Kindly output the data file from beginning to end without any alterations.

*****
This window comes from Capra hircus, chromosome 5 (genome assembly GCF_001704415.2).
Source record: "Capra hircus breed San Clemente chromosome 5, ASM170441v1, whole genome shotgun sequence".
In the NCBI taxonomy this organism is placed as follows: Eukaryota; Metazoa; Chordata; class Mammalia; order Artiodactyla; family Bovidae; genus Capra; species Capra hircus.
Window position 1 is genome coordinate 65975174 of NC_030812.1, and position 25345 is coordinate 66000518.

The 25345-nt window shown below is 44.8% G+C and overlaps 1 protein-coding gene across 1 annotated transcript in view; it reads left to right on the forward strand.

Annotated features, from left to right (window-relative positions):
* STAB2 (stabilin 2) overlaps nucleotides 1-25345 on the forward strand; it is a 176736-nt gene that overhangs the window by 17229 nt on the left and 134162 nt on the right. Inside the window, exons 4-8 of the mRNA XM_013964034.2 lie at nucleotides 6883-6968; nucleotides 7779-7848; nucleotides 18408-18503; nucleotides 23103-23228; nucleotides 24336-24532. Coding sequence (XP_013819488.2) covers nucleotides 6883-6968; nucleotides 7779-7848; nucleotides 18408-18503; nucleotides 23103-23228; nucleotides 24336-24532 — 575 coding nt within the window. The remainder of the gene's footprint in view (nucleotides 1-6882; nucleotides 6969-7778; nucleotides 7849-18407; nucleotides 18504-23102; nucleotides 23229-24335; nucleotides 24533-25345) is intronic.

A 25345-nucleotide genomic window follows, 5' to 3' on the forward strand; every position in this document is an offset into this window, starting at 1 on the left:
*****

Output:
This window comes from Capra hircus, chromosome 5 (genome assembly GCF_001704415.2).
Source record: "Capra hircus breed San Clemente chromosome 5, ASM170441v1, whole genome shotgun sequence".
In the NCBI taxonomy this organism is placed as follows: Eukaryota; Metazoa; Chordata; class Mammalia; order Artiodactyla; family Bovidae; genus Capra; species Capra hircus.
Window position 1 is genome coordinate 65975174 of NC_030812.1, and position 25345 is coordinate 66000518.

The 25345-nt window shown below is 44.8% G+C and overlaps 1 protein-coding gene across 1 annotated transcript in view; it reads left to right on the forward strand.

Annotated features, from left to right (window-relative positions):
* STAB2 (stabilin 2) overlaps nucleotides 1-25345 on the forward strand; it is a 176736-nt gene that overhangs the window by 17229 nt on the left and 134162 nt on the right. Inside the window, exons 4-8 of the mRNA XM_013964034.2 lie at nucleotides 6883-6968; nucleotides 7779-7848; nucleotides 18408-18503; nucleotides 23103-23228; nucleotides 24336-24532. Coding sequence (XP_013819488.2) covers nucleotides 6883-6968; nucleotides 7779-7848; nucleotides 18408-18503; nucleotides 23103-23228; nucleotides 24336-24532 — 575 coding nt within the window. The remainder of the gene's footprint in view (nucleotides 1-6882; nucleotides 6969-7778; nucleotides 7849-18407; nucleotides 18504-23102; nucleotides 23229-24335; nucleotides 24533-25345) is intronic.

A 25345-nucleotide genomic window follows, 5' to 3' on the forward strand; every position in this document is an offset into this window, starting at 1 on the left: